When I was a kid, I remember hearing often that it was very important to be well-rounded. Merriam-Webster dictionary defines well-rounded as “having a broad educational background” and in the 1980s, that meant that I participated in a variety of disciplines across a multitude of backgrounds, including athletics, arts and academics. Today, though, the phrase “well-rounded” isn’t heard much.
I think the idea of the well-rounded child is dead.
The concept of a child trying a sport or activity to just experience it has flown out the window with jelly shoes and WHAM! music. It has been replaced with the idea that specialization is important and the belief that even a young child needs to focus exclusively on one area, especially if he/she is going to get a college scholarship.
My daughter has activities in the arts, she plays a sport, and she does an academic activity at school. Even the last one is competitive. The Battle of the Books team is serious, I tell you. I have consciously worked to make her well-rounded, and while that includes sampling from a variety of disciplines, I think it also means having some down time so that she can learn the very important skill of entertaining herself.
It is getting harder and harder to keep her well-rounded because of the time requirements of activities.
Most of the options for extra-curricular activities, even those offered through our local park district, require practice/rehearsal at least twice a week. Is that really necessary? I love my daughter and as her biased mother, I believe she’s ridiculously talented.
But let’s face it – my child is not destined for the grass courts of Wimbledon or the stage of the Bolshoi. Given that, why are multiple practices necessary at such a young age? Why force specialization upon them at age 10?
Based on the fact that there are only so many hours in the day, that homework comes first and that I am not willing to sacrifice her sleep (or mine) for a travel team or anything else for that matter, what’s the reason for the push to make a sport, dance or anything else the focus of such a young life when there’s so very much out there to explore?
The proliferation of park district offerings seems to be in direct contrast to the requirement that kids do more classes of one thing. Why not make it physically possible for kids to try a host of new things, or make it so that they have time at home if one activity is enough?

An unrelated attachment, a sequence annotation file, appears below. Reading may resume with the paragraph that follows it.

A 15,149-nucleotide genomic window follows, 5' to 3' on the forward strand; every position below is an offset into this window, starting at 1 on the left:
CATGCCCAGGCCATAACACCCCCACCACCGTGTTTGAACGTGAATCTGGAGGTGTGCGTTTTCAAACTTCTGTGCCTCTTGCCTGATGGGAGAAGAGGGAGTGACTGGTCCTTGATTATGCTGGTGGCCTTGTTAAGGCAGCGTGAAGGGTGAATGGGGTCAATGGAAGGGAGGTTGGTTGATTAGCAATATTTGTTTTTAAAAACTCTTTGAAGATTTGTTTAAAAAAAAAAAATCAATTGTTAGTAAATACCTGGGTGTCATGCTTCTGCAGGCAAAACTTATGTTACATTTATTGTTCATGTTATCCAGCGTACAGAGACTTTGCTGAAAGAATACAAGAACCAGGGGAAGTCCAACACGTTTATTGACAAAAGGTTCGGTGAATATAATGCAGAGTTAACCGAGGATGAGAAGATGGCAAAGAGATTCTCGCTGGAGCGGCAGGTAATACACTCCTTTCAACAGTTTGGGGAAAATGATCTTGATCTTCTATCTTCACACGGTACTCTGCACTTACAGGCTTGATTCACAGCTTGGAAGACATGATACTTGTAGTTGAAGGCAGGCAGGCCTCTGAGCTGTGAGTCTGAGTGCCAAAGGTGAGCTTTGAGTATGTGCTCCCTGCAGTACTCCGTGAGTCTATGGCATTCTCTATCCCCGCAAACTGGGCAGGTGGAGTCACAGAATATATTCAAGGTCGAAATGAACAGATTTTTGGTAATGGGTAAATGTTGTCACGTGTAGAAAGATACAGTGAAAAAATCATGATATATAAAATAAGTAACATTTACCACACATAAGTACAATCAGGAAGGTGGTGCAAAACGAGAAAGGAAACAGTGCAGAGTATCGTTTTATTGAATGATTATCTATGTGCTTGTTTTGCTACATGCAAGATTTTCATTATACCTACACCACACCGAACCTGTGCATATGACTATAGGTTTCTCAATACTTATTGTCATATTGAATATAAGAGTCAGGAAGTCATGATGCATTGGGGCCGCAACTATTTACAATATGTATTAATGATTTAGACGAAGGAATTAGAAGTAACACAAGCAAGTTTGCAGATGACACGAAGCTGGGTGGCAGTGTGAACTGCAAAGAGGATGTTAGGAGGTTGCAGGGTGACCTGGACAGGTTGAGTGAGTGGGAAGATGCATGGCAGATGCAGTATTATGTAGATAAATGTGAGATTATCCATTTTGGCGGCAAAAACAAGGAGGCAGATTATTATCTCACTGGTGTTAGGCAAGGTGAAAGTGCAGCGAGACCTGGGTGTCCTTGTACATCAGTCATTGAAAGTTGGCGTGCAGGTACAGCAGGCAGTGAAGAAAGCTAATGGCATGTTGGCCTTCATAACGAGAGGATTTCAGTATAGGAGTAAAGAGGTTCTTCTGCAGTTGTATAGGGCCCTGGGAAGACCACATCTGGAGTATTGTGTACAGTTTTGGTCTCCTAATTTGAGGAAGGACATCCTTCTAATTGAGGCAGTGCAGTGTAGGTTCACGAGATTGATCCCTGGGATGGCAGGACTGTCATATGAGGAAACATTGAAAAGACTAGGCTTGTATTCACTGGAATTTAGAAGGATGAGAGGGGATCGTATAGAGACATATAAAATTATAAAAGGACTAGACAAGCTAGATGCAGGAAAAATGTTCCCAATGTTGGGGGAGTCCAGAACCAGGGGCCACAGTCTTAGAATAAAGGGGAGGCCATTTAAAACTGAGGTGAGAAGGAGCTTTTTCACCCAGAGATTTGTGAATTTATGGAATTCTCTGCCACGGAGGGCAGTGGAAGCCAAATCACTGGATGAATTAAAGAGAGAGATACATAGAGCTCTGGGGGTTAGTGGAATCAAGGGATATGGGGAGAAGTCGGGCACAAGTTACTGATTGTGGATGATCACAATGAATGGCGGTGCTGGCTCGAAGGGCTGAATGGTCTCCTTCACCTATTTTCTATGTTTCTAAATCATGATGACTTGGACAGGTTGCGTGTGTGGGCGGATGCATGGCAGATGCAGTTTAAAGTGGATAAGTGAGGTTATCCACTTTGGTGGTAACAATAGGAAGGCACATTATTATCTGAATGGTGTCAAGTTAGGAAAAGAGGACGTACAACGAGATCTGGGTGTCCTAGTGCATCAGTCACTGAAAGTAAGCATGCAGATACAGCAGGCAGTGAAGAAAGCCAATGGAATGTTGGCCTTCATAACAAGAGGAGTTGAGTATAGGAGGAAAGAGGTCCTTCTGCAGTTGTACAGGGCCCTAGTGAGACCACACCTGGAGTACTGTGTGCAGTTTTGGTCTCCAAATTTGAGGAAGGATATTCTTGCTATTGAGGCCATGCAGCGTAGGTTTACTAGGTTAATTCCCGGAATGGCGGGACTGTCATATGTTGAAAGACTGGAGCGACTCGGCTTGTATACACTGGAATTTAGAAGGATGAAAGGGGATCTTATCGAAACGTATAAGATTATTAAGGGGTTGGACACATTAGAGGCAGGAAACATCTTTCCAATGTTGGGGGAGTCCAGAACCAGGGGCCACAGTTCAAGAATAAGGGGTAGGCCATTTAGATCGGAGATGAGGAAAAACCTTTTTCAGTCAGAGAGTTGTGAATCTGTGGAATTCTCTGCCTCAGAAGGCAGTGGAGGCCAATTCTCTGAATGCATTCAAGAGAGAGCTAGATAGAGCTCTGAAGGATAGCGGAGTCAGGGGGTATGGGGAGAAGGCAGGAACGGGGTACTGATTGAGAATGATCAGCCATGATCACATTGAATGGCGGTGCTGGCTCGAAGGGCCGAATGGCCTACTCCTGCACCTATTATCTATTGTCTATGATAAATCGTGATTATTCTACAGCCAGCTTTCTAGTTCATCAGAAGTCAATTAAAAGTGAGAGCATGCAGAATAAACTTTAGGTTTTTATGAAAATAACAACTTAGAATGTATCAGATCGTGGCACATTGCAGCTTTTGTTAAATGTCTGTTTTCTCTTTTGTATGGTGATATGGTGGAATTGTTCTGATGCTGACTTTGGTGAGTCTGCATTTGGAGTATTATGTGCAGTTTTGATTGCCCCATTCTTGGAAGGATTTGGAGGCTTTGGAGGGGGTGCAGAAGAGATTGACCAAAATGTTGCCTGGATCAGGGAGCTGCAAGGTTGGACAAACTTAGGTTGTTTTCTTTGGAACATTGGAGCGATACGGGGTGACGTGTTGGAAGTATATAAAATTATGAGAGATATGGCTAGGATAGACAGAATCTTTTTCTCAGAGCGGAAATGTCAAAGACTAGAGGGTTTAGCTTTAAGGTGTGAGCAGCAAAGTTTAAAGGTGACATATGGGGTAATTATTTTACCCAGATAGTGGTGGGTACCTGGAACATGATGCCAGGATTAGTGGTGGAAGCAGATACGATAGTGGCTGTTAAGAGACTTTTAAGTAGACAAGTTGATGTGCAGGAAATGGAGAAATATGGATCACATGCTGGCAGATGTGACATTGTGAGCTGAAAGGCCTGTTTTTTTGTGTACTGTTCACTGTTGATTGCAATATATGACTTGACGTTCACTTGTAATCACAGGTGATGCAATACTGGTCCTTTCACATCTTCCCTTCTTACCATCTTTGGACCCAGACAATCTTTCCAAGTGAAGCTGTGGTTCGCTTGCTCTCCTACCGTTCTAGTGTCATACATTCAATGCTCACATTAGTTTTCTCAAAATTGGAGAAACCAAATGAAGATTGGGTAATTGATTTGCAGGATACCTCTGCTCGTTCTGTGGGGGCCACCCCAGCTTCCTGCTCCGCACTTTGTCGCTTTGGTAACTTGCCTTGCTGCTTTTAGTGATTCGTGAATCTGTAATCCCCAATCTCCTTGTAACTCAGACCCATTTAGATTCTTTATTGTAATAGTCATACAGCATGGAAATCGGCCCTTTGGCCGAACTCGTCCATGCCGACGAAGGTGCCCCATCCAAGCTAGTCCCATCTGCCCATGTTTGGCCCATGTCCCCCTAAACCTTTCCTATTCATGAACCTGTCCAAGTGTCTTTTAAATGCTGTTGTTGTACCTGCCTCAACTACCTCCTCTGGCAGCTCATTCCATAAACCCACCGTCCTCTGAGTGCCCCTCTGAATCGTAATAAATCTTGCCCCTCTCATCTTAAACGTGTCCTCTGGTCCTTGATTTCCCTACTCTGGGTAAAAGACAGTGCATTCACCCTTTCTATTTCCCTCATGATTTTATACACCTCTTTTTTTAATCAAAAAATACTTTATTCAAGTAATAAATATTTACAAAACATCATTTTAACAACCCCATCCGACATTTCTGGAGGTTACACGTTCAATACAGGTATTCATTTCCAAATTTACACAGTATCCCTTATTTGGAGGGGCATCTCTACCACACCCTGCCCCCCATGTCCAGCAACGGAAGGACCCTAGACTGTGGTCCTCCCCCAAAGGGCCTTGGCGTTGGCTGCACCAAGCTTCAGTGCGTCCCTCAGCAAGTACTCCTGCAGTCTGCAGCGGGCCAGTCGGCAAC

Can’t teach an “old” kid new tricks?
I guess it makes sense though when you consider that rarely can a children just “try” a sport when they’re 9 or 10. They must have been enrolled in it since pre-school. I looked into my daughter trying out softball in 4th grade, something that hadn’t been available where we had previously lived, and all that was available was fast pitch softball. Nothing introductory. As my dear husband said, “They’ll take her head off.” As much as I want my child to be well-rounded, I don’t want her losing her head. So we found another sport, but there weren’t a lot of options for someone so old. You know, in 4th or 5th grade.
When I was a tween at the end of junior high , I decided to try out for the high school color guard. Not one person in my class had ever twirled a flag. Level playing field. Now, you can start twirling in kindergarten. I fear that if trying something new is difficult now when she’s a young tween, it will be nearly impossible as she gets older. But doesn’t that mean that parents are picking their kids’ high school activities for them at a young age? Is that fair?
All about high school
I know many parents who insist their children participate in activities that the kids have said they don’t enjoy because the parents think the child may derive enjoyment from those activities when they get to high school. You can’t stop participating in the choir/cheerleading/soccer in fourth grade, or you won’t make the group/squad/team in high school.
But what if they still hate that activity in high school? And what if it is all they’ve done?
Part of my job as a parent it to insure that my child gets a taste of all that this big, wonderful world has to offer, both at home and far away. Intense schedules don’t allow for a lot of travel time to see what’s out there beyond the court, field or studio. And isn’t that discovery one of the best parts of being a tween?
Do you think that parents no longer have the goal of raising a well-rounded child? Is being jack of all trades, master of none not the way to go?
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